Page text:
It was a close game for about 33 minutes: the Nets controlled the paint behind Brook Lopez, their wing players were able to create shots inside for themselves and others, the frontcourt put in big, quality minutes, and it looked like, at least for some time, the Nets would put up their best effort of the season yet.
But then Lopez, clearly exhausted, went to the locker room, never returning after suffering a sore right foot — the same foot Lopez has hurt time and time again, the same foot that’s had multiple surgeries. Young, limping after an awkward fall, sat out. Milwaukee’s long-range threats hit a flurry of three-pointers. And in what felt like a blink, a close game turned into another double-digit Nets deficit, and eventually turned into another loss.
The Nets are not a good three-point shooting team, or at the very least, they haven’t figured out how to become one yet. Tonight, there was some semblance of identity. This team can pack the paint on offense, trust their wings to pass the ball around and drive the lane until a crevice emerges, and hope their frontcourt can will them to victories. But there’s a ceiling on how effective a style like that can be, and right now, it’s 0 and 7. Without Brook Lopez, who knows when a win comes.
Time in and time out, these losses do not fall on Brook Lopez. A dominant first half for the seven-footer on the inside: Lopez committed to scoring in the paint, getting layups out of post-up moves and quick short floaters with ease, and deterring shots on the other side.
Lopez, perhaps feeling the effects of fatigue, stepped out in the second half for more jump shots, and eventually needed to head to the locker room. Shortly before the game ended, the Nets said Lopez had a sore right foot, the same foot he’s had three foot surgeries on in three years. If there’s any significant issue with his foot, what’s already a long season will feel like an eternity.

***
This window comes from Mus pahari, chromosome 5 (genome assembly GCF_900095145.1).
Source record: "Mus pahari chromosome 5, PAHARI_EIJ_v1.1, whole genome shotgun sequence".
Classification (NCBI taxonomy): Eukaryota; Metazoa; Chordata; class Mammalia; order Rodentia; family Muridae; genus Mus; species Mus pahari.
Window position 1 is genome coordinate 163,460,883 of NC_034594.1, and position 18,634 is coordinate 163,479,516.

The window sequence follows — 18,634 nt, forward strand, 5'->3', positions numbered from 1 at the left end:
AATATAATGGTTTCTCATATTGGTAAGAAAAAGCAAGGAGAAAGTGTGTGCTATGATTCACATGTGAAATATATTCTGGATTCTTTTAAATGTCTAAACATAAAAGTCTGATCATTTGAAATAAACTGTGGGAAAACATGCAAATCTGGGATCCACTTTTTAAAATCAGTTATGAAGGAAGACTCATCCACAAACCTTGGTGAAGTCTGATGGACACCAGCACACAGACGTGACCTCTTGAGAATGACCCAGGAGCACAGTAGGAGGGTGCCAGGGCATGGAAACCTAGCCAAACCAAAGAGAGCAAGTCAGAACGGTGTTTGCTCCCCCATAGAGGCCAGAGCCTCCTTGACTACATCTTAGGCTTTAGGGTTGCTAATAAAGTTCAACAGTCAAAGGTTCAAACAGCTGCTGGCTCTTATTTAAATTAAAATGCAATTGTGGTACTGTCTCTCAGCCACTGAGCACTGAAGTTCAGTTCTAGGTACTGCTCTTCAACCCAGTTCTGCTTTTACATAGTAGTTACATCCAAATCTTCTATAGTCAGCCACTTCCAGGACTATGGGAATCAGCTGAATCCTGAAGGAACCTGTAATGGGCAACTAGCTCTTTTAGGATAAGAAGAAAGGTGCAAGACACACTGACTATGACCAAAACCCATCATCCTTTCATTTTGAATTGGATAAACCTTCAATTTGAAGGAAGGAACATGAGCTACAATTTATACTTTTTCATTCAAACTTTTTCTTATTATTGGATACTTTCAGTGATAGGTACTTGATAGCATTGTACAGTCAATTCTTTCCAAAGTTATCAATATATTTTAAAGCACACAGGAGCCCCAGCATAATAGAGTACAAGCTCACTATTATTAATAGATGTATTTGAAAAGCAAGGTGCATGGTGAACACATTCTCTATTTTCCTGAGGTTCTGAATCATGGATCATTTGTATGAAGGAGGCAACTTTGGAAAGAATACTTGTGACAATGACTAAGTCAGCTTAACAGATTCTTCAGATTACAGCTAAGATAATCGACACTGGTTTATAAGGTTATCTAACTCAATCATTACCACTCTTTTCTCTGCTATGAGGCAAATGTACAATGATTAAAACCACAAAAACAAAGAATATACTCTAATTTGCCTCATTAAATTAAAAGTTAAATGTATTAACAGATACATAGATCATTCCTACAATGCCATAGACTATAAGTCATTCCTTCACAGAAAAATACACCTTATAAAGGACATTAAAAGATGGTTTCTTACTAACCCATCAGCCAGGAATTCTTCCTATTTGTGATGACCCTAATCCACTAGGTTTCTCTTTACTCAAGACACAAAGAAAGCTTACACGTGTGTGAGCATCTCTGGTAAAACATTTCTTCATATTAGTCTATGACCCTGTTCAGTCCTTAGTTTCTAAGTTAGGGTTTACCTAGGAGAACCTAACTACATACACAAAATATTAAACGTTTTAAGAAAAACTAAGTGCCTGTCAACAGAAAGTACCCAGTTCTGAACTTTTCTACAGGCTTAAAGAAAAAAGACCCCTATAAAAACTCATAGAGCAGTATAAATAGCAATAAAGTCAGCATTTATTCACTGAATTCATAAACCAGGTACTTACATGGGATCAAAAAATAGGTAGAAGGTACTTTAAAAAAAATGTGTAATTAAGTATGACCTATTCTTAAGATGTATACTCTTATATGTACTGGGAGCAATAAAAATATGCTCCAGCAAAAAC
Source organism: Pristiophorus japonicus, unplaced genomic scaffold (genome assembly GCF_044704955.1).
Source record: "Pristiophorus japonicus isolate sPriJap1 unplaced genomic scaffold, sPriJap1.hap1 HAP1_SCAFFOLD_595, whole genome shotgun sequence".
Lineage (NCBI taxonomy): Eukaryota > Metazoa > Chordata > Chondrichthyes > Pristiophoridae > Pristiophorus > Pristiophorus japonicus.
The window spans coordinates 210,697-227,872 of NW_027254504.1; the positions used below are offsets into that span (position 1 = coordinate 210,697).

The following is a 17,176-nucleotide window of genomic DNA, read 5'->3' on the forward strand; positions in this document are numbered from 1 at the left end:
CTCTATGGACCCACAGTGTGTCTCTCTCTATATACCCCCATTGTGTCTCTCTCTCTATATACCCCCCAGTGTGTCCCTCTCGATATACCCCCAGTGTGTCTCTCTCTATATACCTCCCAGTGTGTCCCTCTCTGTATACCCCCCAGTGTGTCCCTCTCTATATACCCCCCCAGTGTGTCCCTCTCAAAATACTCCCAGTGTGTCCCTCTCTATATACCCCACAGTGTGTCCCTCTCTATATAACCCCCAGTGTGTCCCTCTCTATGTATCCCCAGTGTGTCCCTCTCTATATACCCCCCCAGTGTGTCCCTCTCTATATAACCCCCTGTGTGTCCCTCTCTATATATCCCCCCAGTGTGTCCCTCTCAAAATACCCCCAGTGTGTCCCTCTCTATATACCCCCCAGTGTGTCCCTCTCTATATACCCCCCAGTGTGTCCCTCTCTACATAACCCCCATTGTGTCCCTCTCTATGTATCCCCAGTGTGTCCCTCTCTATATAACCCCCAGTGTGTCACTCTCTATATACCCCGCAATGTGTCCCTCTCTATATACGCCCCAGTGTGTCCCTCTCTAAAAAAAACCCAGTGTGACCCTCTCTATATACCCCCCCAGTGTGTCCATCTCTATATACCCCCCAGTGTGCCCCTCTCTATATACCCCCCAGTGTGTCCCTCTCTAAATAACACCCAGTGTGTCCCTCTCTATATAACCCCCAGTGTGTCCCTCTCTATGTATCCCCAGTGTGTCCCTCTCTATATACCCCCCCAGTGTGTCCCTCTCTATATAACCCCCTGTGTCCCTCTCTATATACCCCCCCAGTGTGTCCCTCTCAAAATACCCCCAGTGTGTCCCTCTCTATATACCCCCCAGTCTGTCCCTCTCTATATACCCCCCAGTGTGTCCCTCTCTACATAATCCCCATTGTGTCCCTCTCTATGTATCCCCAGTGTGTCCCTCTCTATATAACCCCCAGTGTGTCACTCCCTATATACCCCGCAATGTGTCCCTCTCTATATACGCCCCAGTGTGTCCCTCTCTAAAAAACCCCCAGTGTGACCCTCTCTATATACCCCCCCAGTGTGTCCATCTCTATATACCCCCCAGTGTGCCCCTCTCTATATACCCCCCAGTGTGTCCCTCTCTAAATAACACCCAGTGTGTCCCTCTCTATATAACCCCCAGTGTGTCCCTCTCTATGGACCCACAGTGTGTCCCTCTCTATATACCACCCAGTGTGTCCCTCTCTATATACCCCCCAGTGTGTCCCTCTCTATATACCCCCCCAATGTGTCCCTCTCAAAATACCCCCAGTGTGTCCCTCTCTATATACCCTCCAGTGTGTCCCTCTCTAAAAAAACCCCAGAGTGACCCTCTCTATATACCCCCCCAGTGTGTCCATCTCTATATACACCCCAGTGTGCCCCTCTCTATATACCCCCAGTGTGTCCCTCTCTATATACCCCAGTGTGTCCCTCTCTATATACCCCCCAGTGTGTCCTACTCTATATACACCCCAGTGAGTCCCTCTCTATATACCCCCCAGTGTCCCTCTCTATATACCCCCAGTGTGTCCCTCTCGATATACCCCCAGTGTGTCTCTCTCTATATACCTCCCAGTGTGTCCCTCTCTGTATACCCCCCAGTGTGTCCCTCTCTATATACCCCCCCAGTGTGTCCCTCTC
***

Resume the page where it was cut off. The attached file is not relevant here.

You know how the game changes when Brook Lopez leaves? Thaddeus Young, too.
Not counting the lack of outside shooting — which he intentionally avoids — Hollis-Jefferson’s biggest weakness is derived from his strength; that crazy energy that makes him such an effective defensive player can lead to some touch fouls, which take him out of the game.
Nonetheless, he’s still arguably the most fun Nets player to watch, which at this point is like saying he’s the finest rudder on the Titanic.
Let’s put aside his defense on Giannis Antetokounmpo, because really, what could you have expected?
He looks like a different player, or at least a player who has shifted his role. Whereas Johnson was a primary scorer and spot-up shooter in the last few years, he’s taken a significant step back in the offense this year to become a facilitator. Even after Friday’s 22-point night, Johnson’s usage rate was still just 18.3, his lowest mark since his rookie season.
Sure enough, Johnson’s been looking to pass first almost exclusively, and that didn’t change against the Bucks.
For the second straight game, Jerryd Bayless outplayed Jarrett Jack handily.
The Nets signed a sharpshooting wing player this offseason, right?